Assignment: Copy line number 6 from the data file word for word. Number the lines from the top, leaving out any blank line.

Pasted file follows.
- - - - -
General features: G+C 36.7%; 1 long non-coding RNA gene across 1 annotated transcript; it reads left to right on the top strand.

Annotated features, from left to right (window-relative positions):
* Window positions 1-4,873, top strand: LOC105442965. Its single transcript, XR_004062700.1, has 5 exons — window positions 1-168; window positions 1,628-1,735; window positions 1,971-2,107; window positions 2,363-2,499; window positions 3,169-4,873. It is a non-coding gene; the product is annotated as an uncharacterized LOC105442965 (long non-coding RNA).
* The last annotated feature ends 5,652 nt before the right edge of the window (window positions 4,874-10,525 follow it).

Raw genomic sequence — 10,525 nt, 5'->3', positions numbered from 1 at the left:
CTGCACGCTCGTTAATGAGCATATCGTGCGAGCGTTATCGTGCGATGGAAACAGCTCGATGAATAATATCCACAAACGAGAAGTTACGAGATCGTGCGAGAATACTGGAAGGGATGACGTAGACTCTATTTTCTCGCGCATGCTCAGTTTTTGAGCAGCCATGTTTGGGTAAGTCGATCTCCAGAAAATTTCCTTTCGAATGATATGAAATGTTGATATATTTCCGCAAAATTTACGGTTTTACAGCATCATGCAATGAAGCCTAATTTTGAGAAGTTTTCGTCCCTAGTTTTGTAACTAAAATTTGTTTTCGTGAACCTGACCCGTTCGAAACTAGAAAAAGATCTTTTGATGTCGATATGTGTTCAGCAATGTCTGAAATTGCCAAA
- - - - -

CTGCACGCTCGTTAATGAGCATATCGTGCGAGCGTTATCGTGCGATGGAAACAGCTCGATGAATAATATCCACAAACGAGAAGTTACGAGATCGTGCGAGAATACTGGAAGGGATGACGTAGACTCTATTTTCTCGCGCATGCTCAGTTTTTGAGCAGCCATGTTTGGGTAAGTCGATCTCCAGAAAATTTCCTTTCGAATGATATGAAATGTTGATATATTTCCGCAAAATTTACGGTTTTACAGCATCATGCAATGAAGCCTAATTTTGAGAAGTTTTCGTCCCTAGTTTTGTAACTAAAATTTGTTTTCGTGAACCTGACCCGTTCGAAACTAGAAAAAGATCTTTTGATGTCGATATGTGTTCAGCAATGTCTGAAATTGCCAAA